Love Letter to Alma Mater
School of Law 1990
Columbia is indeed a special place. Every time I walk across College Walk, a feeling of family comes across my heart and a sense of opportunity comes to mind.
I first set foot on 116th Street when I was 16 years old. I came to visit my cousin, Conrad Ramos, a student at Columbia College. Some 20 years later, I came to the Columbia campus to visit another cousin, Geoffrey Hussey, who graduated from the School of General Studies.
During the 20 years that separated my encounters with these two cousins, I attended Columbia Law School and have been an active supporter of my beloved alma mater. I have always regarded Columbia as my intellectual home and as an integral part of my spirit. After all, I was married at the Terrace Restaurant in Butler Hall, and the many friends that I have made at Columbia are like family to me.
But what makes this story all the more telling, and the kind of story that could only take place at such a wonderful university as Columbia, was the fact that Columbia afforded my family the opportunity to make its way in America. It opened doors that were closed to an earlier generation.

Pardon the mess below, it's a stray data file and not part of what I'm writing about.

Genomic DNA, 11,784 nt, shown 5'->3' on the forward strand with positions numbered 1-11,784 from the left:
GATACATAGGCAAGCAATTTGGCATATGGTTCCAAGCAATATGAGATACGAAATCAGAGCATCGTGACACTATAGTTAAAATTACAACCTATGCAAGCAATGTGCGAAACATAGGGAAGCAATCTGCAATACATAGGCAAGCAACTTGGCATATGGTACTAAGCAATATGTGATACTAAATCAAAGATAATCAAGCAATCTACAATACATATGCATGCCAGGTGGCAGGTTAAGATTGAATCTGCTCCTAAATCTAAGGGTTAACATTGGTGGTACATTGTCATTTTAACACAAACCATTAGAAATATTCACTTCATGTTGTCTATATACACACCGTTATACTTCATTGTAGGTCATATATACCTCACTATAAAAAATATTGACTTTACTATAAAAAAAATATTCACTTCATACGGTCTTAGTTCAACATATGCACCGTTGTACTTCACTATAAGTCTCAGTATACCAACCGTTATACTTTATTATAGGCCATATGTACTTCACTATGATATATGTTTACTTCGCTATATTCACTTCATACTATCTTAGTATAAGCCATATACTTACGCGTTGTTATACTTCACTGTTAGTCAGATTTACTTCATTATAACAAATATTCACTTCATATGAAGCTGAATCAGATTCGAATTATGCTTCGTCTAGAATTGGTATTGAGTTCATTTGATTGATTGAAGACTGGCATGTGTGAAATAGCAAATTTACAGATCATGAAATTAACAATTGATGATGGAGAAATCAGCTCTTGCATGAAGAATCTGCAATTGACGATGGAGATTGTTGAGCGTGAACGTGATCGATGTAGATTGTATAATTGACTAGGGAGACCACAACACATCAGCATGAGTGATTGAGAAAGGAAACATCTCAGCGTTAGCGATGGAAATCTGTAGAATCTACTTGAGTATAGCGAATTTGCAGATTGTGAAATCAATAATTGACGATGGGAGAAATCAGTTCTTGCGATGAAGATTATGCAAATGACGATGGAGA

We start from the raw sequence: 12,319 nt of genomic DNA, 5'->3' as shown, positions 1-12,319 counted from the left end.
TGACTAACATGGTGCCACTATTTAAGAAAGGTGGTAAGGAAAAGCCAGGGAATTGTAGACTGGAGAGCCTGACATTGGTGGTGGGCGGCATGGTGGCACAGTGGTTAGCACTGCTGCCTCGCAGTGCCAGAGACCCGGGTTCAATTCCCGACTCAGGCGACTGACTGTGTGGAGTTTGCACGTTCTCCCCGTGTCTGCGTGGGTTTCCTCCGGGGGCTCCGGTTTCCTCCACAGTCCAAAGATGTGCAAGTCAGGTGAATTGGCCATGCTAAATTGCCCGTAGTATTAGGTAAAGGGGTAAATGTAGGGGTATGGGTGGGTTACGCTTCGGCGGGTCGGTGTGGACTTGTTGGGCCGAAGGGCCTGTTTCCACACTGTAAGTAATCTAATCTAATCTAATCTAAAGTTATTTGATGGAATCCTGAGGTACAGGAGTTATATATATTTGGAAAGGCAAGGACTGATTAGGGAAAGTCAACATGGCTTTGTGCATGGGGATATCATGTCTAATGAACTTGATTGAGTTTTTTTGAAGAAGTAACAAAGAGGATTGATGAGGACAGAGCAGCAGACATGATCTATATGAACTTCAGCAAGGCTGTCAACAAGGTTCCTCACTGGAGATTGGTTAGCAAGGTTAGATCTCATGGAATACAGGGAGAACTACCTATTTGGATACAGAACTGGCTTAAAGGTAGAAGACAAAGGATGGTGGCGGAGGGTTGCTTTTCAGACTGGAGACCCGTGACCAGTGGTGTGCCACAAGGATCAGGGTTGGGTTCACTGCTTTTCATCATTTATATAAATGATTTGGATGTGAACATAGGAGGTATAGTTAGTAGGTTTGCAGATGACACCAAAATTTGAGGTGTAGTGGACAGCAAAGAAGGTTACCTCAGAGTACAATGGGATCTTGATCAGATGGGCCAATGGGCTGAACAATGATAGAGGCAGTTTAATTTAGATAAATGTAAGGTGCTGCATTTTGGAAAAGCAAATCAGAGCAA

My family emigrated to this country from Cuba. In the old country, my grandfather, Fernando Carvajal, and his two brothers, Mario and Juan Francisco, were never able to obtain an education. Each man could properly be called self-made—and to a large extent they were all self-taught.
If you fast forward two generations later, each man had one grandson who attended Columbia. Indeed, it could rightfully be said that our attending a university such as Columbia would have been one of the glittering moments of pride in the lives of our respective grandfathers. Sadly, all but one of our respective grandfathers died before we were able to graduate.
Never could they have imagined that, when they first came to this country, such a magnificent place as Columbia existed—and that it would prove so nurturing to their sons one generation removed.
That is what Columbia and America are all about. In many ways, Columbia and our country seem as one. Each has given me that which was denied to my ancestors and each, I hope, will provide my children those same opportunities.
As someone who owes so much to Columbia, let me just conclude by saying from the bottom of my heart: Thank you, Columbia, for all that you have done for me and for my family. Have a happy 250th birthday.